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Don Jessop

Big bold statements like this can get me into trouble, but this kind of trouble leads to an important debate I intend to work through with you today.

Words have power. We can all agree on that at least. The word "expectation" has the power to destroy your relationships. Let's keep it civil here and only talk about horses, but feel free to transpose this experience to other areas in your life.

This isn't the first time I've written about this. Read more. But I'm bringing it up again because we need repetition to master any subject.

Today... I'm gonna jump right in with a big fat statement and then wind back through stories and antidotes to where it all makes sense.

My big fat statement... "High expectations are dangerous. High standards are best. High hopes are fine."

A person who has high hopes may be disappointed by not getting what they want but in the back of their mind they knew it wasn't expected. It wasn't a certainty. And they adjust their emotional response to move ahead very quickly and without any problems, on to the next thing.

A person who has high standards won't be disappointed when something doesn't go as planned. They know the effort it takes to achieve great things. They have great empathy for anyone on the path of development toward new standards. Failure is inevitable and part of mastery. Failure is expected on the journey and success is inevitable.

A person with high expectations however, as opposed to high standards, is set up for deep, deep frustration.



If you expect something, it's because you believe blindly that nothing else will happen. Last year I worked for seven days straight with an agreement to get paid at the end. I still haven't been paid.

Should I be angry and frustrated by this? Your answer tells you whether or not you expected it or hoped for it. If I'm angry, that means I expected payment and I'm likely going to be very negative toward everyone until I get what I want. And if I never get it... I'm going to hold grudges.

If I didn't expect it, I may still be disappointed, that's natural. That means I'd hoped for better and didn't get it, but I know exactly where to focus next.

What should I do? What's the best mode of operation? Answer... except the failure in communication and raise my standards. Learn, grow, master the experience.

Remember, words have power. Semantics are important. Unmet, expectations lead to frustration. Unmet hopes lead to disappointment, but also clarity. Unmet standards lead to empathy and a re-energized effort to meet your standard.

Debate my wordplay if you like, I never shy away from wordplay. It's much better than swordplay. I'm open to your interpretation of phrases like "high expectations." We all grew up with slightly different models. The point I'm making is that, usually, high expectations lead to negative experiences for everyone. High standards lead to positive experiences for everyone.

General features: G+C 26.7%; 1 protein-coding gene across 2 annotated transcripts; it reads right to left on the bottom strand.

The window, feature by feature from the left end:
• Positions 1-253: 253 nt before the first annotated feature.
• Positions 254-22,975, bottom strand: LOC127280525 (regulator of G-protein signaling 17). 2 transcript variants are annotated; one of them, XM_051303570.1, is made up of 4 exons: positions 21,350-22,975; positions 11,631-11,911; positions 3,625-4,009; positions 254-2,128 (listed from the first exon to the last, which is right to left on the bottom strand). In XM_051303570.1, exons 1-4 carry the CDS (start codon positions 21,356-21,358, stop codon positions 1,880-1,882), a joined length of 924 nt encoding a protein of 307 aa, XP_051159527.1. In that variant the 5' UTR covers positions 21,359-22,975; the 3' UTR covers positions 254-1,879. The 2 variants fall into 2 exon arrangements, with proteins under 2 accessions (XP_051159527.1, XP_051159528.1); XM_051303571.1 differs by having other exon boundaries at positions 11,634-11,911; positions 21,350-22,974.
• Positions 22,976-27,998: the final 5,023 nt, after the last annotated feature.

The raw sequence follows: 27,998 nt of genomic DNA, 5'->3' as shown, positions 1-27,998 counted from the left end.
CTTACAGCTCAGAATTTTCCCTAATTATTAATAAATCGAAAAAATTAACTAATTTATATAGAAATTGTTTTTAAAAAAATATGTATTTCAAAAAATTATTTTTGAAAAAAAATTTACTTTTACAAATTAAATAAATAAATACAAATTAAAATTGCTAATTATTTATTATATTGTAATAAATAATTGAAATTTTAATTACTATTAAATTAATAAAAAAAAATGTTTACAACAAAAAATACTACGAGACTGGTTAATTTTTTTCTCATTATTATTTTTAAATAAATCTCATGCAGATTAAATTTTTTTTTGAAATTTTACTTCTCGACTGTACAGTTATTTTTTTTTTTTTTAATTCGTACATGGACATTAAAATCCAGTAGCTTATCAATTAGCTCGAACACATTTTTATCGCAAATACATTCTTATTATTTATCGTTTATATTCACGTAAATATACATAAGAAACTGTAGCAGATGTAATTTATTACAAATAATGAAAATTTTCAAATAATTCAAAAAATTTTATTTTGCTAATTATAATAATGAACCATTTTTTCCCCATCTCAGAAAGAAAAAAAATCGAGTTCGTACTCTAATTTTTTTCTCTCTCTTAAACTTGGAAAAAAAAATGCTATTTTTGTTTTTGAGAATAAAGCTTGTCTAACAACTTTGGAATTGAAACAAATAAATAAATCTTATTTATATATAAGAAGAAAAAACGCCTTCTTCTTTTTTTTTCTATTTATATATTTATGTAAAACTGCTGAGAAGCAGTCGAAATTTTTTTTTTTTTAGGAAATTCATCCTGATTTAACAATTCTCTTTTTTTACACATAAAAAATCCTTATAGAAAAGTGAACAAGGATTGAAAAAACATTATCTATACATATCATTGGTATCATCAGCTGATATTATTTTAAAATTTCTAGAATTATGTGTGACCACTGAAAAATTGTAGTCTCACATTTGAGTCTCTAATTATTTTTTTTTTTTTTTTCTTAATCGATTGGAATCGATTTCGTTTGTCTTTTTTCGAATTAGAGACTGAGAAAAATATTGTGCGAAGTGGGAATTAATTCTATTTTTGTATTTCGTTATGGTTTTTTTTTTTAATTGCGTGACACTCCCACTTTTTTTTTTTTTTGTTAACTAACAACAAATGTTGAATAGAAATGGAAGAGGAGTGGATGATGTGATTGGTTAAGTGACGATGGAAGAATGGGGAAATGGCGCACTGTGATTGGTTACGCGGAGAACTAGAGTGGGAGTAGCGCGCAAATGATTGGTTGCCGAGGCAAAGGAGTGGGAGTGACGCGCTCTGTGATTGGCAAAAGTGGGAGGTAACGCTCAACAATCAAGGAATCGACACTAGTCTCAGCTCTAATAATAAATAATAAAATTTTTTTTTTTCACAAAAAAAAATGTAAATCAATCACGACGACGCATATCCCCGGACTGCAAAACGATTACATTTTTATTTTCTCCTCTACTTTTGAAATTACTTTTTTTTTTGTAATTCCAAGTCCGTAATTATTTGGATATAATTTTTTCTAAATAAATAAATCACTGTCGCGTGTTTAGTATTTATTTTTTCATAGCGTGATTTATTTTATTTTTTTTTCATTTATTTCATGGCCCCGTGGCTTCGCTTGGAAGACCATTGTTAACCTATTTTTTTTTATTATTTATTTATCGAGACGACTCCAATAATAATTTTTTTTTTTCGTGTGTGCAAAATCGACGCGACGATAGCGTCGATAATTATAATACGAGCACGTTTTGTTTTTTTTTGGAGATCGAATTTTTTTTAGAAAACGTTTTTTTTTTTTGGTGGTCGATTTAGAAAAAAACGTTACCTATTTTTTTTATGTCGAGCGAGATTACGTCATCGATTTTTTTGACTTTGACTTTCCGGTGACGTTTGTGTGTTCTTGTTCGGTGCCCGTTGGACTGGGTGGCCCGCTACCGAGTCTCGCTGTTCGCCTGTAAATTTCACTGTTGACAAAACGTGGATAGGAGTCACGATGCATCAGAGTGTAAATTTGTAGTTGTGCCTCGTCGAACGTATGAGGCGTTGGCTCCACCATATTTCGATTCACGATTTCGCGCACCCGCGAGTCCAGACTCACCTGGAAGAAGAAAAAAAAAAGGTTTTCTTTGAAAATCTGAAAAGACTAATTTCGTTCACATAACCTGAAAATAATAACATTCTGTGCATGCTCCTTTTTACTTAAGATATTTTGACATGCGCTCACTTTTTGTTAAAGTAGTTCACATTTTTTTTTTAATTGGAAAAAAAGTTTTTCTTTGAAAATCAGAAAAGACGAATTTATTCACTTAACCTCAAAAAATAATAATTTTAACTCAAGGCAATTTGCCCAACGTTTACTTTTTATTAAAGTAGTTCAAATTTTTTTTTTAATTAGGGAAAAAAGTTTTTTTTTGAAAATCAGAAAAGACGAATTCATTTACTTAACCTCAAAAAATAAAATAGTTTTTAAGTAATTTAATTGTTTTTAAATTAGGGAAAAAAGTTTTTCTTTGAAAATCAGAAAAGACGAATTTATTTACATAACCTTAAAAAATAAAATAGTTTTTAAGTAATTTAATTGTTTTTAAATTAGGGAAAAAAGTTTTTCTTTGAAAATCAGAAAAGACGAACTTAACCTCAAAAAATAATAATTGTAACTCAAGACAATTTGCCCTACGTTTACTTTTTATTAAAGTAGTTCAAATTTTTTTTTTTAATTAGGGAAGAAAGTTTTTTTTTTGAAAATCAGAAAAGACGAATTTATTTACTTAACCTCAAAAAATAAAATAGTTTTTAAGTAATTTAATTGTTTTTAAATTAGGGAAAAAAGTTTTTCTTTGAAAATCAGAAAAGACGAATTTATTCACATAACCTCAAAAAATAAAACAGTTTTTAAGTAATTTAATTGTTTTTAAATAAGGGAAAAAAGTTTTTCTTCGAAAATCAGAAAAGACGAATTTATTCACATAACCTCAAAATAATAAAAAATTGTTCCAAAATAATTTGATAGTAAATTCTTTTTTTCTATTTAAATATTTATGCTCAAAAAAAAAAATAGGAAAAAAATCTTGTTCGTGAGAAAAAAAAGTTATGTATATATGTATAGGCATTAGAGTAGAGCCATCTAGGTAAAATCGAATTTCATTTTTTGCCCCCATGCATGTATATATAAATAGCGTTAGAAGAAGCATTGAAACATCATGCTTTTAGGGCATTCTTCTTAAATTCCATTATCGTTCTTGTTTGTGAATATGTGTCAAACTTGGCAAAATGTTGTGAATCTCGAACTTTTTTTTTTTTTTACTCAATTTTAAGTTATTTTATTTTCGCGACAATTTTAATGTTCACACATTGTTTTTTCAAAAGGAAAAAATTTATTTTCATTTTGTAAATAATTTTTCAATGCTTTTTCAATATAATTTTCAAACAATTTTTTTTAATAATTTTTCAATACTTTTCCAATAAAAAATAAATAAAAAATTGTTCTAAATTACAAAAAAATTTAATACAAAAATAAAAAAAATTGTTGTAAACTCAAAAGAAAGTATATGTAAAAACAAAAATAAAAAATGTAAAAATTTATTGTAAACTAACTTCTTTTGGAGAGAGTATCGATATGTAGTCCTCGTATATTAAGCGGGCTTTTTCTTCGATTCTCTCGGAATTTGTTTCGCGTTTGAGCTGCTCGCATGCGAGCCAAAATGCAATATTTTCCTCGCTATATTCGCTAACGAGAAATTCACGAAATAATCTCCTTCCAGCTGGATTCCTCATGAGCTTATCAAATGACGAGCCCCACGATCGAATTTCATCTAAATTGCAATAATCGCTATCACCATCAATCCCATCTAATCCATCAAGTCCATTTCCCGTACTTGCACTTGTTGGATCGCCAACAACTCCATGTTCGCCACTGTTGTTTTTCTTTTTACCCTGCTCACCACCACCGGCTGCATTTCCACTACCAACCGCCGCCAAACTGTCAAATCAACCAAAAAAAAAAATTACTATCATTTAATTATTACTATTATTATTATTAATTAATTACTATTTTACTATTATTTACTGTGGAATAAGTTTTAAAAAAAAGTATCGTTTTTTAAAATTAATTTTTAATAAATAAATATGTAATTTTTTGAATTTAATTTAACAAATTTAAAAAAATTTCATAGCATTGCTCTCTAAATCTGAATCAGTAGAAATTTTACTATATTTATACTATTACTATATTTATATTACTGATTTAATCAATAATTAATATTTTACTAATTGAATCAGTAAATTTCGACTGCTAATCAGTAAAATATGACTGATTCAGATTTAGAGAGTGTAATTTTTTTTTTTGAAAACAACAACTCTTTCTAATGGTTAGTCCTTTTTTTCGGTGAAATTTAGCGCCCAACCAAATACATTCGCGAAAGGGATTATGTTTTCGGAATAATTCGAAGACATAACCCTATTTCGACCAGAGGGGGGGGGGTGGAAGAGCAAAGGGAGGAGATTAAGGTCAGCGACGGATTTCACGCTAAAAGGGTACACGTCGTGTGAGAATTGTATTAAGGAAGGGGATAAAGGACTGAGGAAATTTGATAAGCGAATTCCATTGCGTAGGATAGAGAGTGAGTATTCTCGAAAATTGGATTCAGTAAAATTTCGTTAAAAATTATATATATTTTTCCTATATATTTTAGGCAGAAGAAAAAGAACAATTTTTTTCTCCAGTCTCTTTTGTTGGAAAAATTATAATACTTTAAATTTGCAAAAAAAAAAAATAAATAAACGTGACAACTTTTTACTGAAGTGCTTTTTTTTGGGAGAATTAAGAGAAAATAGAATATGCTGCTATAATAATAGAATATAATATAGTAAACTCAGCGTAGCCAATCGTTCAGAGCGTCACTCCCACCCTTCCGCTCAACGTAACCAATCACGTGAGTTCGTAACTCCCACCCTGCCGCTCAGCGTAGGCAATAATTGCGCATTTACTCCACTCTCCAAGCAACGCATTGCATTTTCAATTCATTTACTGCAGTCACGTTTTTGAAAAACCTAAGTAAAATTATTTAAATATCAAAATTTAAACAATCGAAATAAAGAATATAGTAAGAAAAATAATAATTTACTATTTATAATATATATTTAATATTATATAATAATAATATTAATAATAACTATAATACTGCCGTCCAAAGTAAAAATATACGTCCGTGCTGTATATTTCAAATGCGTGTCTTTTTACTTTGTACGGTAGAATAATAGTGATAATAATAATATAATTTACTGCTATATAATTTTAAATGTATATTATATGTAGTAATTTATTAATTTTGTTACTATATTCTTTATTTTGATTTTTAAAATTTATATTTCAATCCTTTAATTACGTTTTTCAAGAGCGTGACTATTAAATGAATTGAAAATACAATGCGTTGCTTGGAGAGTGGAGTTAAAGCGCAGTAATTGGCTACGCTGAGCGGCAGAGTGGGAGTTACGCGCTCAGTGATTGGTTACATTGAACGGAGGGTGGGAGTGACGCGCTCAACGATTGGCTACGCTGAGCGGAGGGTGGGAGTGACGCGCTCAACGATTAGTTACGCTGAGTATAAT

Experiment for yourself. See if it's true for you. You might think it's important to have high expectations. I'll just invite you to change the word to high standards. It's less blind to possible pitfalls. It's more open to error and growth. It keeps the blame for failure and progress in context of everything that's true instead of beating yourself up or the people around you for not already being perfect.

If you don't believe me, show me where I'm missing the point. I'm open. You have marvelous life experiences to share to enrich my life. But give me evidence. Don't just tell me I'm wrong. Show me with stories and proof, because at this point, all the evidence points to this simple outlook... high expectations are dangerous.

High hopes are fine. High standards win the cake and take the day.

Just a few months ago I taught a horse lesson for an older woman here in Montana. She came to me because she was pissed off at her horse not behaving. I asked her why she was so angry. She replied with, "I've had this horse for years and he still has this same stupid problem." I smiled. I know this story well. I validated her experience because I've been there and then I said... "What did you expect?"

Our exchange lasted a few minutes and by the end she turned the corner, dropped her frustrations and mapped out the most obvious next goals. Which, ironically, were staring her in the face for years and she couldn't see them because her frustration blocked all her normal thinking processes. Frustration, that came from... you guessed it... high expectations. Blind certainty that it should be different than it is. In the end, she began a simple journey that had since taken her beyond those lingering problems and she's literally riding off into the sunset with confidence. I just received a nice note from her expressing her gratitude for catching her and boosting her past that emotional speedbump.

I hope her story sticks with you too. Thanks for reading. Apply to yourself and your horse experience and give me your feedback. I love hearing from you.

Sincerely, Don

Don Jessop - Blog Welcome

Hi! I'm Don Jessop

With Mastery Horsemanship

I write to inspire, educate and encourage you on your horse and personal journey.

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